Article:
We value our editorial independence, basing our comparison results, content and reviews on objective analysis without bias. But we may receive compensation when you click links on our site. Learn more about how we make money from our partners.
How to finance a Chrysler
Military veterans and drivers with disabilities may qualify for exclusive discounts.
Chrysler is known for their lineup of durable vehicles that bring style for an affordable price. Among their 2019 models, you can easily keep your budget under $50,000 — far below some of its competitors. Even so, there are several financing options to choose from as well.
How can I finance a Chrysler?
Typically, the most cost-effective way to finance a new Chrysler is through a secured car or personal loan from a bank, credit union or online lender. However, this isn’t the fastest — it can be time-consuming to compare different lenders for the best rates.
Can’t waste much time? Then you may want to consider financing or leasing directly from an authorized Chrysler dealership.
- Chrysler Capital financing. Getting a new Chrysler financed through an authorized dealership is one of the fastest and easiest routes, but it can come with higher rates. While deals will vary based on model and location, current offers include 0% APR financing on the 2019 Pacifica Hybrid for five years or up to $1,000 in cash allowance.*
- Chrysler Capital leasing. If you want to switch your car up every few years, you may consider saving money by leasing a car. Although how much you pay will vary based on where you live and which dealership you go to, current offers include leasing the 2019 Pacifica Touring L for $249 per month for three years with $4,399 due at signing.*
The local dealership you visit may also have special offers and promotions. And as with any loan, the actual rates you’re offered are based on your financial situation and past credit history.
*Rates as of May 2, 2019.
Compare car loan providers
Does Chrysler offer special discounts or programs?
Yes. If you’re disabled, an active military member, veteran or affiliate employee, you may be able to take advantage of special discounts and offers. Check out below to see if you may qualify for any of these programs:
- Driveability Program. If you have a permanent disability that hinders you from entering, exiting or operating a car on your own, you could qualify to have up to $1,000 reimbursed for the cost of adaptive equipment.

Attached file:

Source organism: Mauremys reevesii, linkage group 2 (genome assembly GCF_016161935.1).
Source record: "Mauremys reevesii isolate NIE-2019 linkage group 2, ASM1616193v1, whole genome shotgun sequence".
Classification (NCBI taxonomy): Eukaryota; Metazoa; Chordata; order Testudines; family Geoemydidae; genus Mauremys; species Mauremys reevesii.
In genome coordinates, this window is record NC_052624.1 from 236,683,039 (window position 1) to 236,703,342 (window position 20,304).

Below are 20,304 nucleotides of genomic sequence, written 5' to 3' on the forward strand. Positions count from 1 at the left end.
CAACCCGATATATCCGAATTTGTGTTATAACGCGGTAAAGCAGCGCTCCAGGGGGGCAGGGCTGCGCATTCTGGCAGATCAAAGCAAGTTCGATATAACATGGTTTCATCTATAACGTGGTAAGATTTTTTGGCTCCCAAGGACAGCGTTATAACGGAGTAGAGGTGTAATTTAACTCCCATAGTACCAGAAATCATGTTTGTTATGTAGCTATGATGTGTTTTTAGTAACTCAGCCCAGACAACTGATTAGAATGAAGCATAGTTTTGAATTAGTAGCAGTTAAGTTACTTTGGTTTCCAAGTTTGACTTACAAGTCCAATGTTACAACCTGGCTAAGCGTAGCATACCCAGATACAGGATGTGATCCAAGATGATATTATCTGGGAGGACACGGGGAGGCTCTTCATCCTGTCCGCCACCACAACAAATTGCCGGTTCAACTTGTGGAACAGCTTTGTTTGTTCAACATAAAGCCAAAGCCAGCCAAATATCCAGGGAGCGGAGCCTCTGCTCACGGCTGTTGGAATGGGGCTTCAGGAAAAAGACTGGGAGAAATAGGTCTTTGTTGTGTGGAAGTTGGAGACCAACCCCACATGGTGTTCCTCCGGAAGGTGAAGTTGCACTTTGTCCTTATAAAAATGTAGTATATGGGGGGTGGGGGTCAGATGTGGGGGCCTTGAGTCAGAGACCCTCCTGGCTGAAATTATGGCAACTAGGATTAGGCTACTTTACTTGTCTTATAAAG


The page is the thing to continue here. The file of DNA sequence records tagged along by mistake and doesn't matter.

- Military Incentive Program. Veterans and active-duty or retired members of the military may be eligible for $500 cash back. And Chrysler also partners with Military AutoSource (MAS) to provide service members with special discounts and financing rates for new models.
- Affiliate Rewards. Employees of Chrysler partner companies may be eligible to buy or lease new models with preferred pricing — 1% below dealer invoice.
What will a new Chrysler cost me?
While prices vary depending on your dealership, where you live and your negotiation skills, a new Chrysler will likely cost between $27,000 and $40,000. However, costs may go up after adding extra features to the vehicle.
Below are the starting manufacturer suggested retail prices (MSRPs) for Chrysler’s 2019 models:
- Starting MSRP: $26,985
- Build: Minivan
- City/highway MPG: 19/28
- Starting MSRP: $ 29,220
- City/highway MPG: 19/30
- Starting MSRP: $ 39,995
- Build: Minivan
- City/highway MPG: 82 MPGe
Does a new Chrysler come with a warranty?
Yes. All new Chryslers come with a powertrain limited warranty for five years or 60,000 miles — whichever comes first. Services include 24/7 roadside assistance, as well as possible coverage for parts and accessories.
If you’re interested in buying a Chrysler, you have several financing options to choose from — whether cost or speed is your main concern. And you may qualify for special discounts if you’re an employee of a partner company, a veteran, active-duty or retired military member, or have a disability.
Check out our guide to car loans to learn more about how they work and compare other options.
Frequently asked questions
Pictures: Getty Images and Chrysler official page
Ask an Expert